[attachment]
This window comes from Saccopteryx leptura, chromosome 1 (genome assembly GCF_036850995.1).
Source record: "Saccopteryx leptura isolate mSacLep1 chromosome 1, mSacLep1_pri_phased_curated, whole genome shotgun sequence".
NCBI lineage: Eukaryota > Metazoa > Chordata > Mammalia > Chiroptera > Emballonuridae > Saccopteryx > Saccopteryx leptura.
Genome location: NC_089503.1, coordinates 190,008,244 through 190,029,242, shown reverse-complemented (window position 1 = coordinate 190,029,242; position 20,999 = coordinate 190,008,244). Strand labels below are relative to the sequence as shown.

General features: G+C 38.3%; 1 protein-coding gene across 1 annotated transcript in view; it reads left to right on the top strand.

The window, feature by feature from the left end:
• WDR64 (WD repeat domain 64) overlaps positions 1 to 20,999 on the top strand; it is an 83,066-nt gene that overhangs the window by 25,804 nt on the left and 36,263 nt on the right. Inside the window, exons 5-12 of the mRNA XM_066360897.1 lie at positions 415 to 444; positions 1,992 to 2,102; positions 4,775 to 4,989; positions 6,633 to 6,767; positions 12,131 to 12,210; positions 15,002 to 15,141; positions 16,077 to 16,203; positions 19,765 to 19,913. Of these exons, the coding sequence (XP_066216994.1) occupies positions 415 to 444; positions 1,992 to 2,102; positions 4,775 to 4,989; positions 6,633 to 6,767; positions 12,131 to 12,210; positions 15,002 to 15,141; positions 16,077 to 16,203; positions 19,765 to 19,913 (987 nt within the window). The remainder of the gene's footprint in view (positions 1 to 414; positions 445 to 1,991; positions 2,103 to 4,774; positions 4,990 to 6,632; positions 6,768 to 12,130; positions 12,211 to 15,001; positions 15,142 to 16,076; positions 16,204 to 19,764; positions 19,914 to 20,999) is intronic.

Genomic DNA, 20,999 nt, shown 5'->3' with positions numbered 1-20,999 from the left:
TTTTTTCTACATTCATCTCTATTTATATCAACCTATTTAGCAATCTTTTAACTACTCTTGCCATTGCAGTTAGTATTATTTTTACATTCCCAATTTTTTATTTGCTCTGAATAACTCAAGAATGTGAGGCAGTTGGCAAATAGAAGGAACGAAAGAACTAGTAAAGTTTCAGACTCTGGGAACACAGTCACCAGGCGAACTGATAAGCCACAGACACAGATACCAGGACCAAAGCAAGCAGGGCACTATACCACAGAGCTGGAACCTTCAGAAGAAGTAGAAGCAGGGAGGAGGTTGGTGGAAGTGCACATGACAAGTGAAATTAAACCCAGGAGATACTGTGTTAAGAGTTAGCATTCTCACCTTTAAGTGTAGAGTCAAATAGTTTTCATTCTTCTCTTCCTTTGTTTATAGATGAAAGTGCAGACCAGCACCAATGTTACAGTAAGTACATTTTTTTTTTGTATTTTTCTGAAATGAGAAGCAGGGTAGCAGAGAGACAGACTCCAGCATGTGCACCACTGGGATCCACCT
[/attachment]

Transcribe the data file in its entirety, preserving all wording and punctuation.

This window comes from Saccopteryx leptura, chromosome 1 (genome assembly GCF_036850995.1).
Source record: "Saccopteryx leptura isolate mSacLep1 chromosome 1, mSacLep1_pri_phased_curated, whole genome shotgun sequence".
NCBI lineage: Eukaryota > Metazoa > Chordata > Mammalia > Chiroptera > Emballonuridae > Saccopteryx > Saccopteryx leptura.
Genome location: NC_089503.1, coordinates 190,008,244 through 190,029,242, shown reverse-complemented (window position 1 = coordinate 190,029,242; position 20,999 = coordinate 190,008,244). Strand labels below are relative to the sequence as shown.

General features: G+C 38.3%; 1 protein-coding gene across 1 annotated transcript in view; it reads left to right on the top strand.

The window, feature by feature from the left end:
• WDR64 (WD repeat domain 64) overlaps positions 1 to 20,999 on the top strand; it is an 83,066-nt gene that overhangs the window by 25,804 nt on the left and 36,263 nt on the right. Inside the window, exons 5-12 of the mRNA XM_066360897.1 lie at positions 415 to 444; positions 1,992 to 2,102; positions 4,775 to 4,989; positions 6,633 to 6,767; positions 12,131 to 12,210; positions 15,002 to 15,141; positions 16,077 to 16,203; positions 19,765 to 19,913. Of these exons, the coding sequence (XP_066216994.1) occupies positions 415 to 444; positions 1,992 to 2,102; positions 4,775 to 4,989; positions 6,633 to 6,767; positions 12,131 to 12,210; positions 15,002 to 15,141; positions 16,077 to 16,203; positions 19,765 to 19,913 (987 nt within the window). The remainder of the gene's footprint in view (positions 1 to 414; positions 445 to 1,991; positions 2,103 to 4,774; positions 4,990 to 6,632; positions 6,768 to 12,130; positions 12,211 to 15,001; positions 15,142 to 16,076; positions 16,204 to 19,764; positions 19,914 to 20,999) is intronic.

Genomic DNA, 20,999 nt, shown 5'->3' with positions numbered 1-20,999 from the left:
TTTTTTCTACATTCATCTCTATTTATATCAACCTATTTAGCAATCTTTTAACTACTCTTGCCATTGCAGTTAGTATTATTTTTACATTCCCAATTTTTTATTTGCTCTGAATAACTCAAGAATGTGAGGCAGTTGGCAAATAGAAGGAACGAAAGAACTAGTAAAGTTTCAGACTCTGGGAACACAGTCACCAGGCGAACTGATAAGCCACAGACACAGATACCAGGACCAAAGCAAGCAGGGCACTATACCACAGAGCTGGAACCTTCAGAAGAAGTAGAAGCAGGGAGGAGGTTGGTGGAAGTGCACATGACAAGTGAAATTAAACCCAGGAGATACTGTGTTAAGAGTTAGCATTCTCACCTTTAAGTGTAGAGTCAAATAGTTTTCATTCTTCTCTTCCTTTGTTTATAGATGAAAGTGCAGACCAGCACCAATGTTACAGTAAGTACATTTTTTTTTTGTATTTTTCTGAAATGAGAAGCAGGGTAGCAGAGAGACAGACTCCAGCATGTGCACCACTGGGATCCACCT